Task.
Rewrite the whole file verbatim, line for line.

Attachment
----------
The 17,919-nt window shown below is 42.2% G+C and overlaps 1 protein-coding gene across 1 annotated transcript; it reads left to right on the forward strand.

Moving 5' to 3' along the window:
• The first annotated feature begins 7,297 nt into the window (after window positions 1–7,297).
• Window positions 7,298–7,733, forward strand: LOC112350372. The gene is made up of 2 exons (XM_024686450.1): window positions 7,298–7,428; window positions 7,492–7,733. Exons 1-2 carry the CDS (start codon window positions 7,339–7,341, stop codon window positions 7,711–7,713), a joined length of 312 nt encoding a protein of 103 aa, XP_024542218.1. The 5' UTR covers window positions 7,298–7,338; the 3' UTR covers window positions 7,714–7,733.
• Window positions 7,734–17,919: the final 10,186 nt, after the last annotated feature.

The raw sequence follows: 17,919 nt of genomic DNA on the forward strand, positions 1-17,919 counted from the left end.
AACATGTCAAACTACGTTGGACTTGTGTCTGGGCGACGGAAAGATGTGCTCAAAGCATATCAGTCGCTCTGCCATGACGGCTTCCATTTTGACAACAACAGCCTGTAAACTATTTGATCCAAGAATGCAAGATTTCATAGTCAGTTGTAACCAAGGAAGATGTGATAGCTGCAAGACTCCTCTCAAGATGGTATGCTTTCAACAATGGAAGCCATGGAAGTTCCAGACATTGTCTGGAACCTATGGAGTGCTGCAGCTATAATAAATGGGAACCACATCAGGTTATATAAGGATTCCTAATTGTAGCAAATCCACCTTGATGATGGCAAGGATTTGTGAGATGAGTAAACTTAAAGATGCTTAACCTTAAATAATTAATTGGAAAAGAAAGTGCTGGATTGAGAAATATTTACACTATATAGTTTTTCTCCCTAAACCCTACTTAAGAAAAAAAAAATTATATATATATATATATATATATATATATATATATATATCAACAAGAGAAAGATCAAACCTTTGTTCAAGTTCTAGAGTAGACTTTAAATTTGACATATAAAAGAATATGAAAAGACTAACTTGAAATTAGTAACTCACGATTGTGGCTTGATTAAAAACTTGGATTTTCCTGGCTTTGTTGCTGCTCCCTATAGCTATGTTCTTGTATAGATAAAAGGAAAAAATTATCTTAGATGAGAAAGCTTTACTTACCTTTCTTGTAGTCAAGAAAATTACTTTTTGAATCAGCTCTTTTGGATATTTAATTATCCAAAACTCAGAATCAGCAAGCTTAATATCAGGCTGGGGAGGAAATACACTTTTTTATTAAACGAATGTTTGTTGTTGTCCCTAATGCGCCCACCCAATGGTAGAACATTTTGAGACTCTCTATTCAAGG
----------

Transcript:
The 17,919-nt window shown below is 42.2% G+C and overlaps 1 protein-coding gene across 1 annotated transcript; it reads left to right on the forward strand.

Moving 5' to 3' along the window:
• The first annotated feature begins 7,297 nt into the window (after window positions 1–7,297).
• Window positions 7,298–7,733, forward strand: LOC112350372. The gene is made up of 2 exons (XM_024686450.1): window positions 7,298–7,428; window positions 7,492–7,733. Exons 1-2 carry the CDS (start codon window positions 7,339–7,341, stop codon window positions 7,711–7,713), a joined length of 312 nt encoding a protein of 103 aa, XP_024542218.1. The 5' UTR covers window positions 7,298–7,338; the 3' UTR covers window positions 7,714–7,733.
• Window positions 7,734–17,919: the final 10,186 nt, after the last annotated feature.

The raw sequence follows: 17,919 nt of genomic DNA on the forward strand, positions 1-17,919 counted from the left end.
AACATGTCAAACTACGTTGGACTTGTGTCTGGGCGACGGAAAGATGTGCTCAAAGCATATCAGTCGCTCTGCCATGACGGCTTCCATTTTGACAACAACAGCCTGTAAACTATTTGATCCAAGAATGCAAGATTTCATAGTCAGTTGTAACCAAGGAAGATGTGATAGCTGCAAGACTCCTCTCAAGATGGTATGCTTTCAACAATGGAAGCCATGGAAGTTCCAGACATTGTCTGGAACCTATGGAGTGCTGCAGCTATAATAAATGGGAACCACATCAGGTTATATAAGGATTCCTAATTGTAGCAAATCCACCTTGATGATGGCAAGGATTTGTGAGATGAGTAAACTTAAAGATGCTTAACCTTAAATAATTAATTGGAAAAGAAAGTGCTGGATTGAGAAATATTTACACTATATAGTTTTTCTCCCTAAACCCTACTTAAGAAAAAAAAAATTATATATATATATATATATATATATATATATATATATATCAACAAGAGAAAGATCAAACCTTTGTTCAAGTTCTAGAGTAGACTTTAAATTTGACATATAAAAGAATATGAAAAGACTAACTTGAAATTAGTAACTCACGATTGTGGCTTGATTAAAAACTTGGATTTTCCTGGCTTTGTTGCTGCTCCCTATAGCTATGTTCTTGTATAGATAAAAGGAAAAAATTATCTTAGATGAGAAAGCTTTACTTACCTTTCTTGTAGTCAAGAAAATTACTTTTTGAATCAGCTCTTTTGGATATTTAATTATCCAAAACTCAGAATCAGCAAGCTTAATATCAGGCTGGGGAGGAAATACACTTTTTTATTAAACGAATGTTTGTTGTTGTCCCTAATGCGCCCACCCAATGGTAGAACATTTTGAGACTCTCTATTCAAGG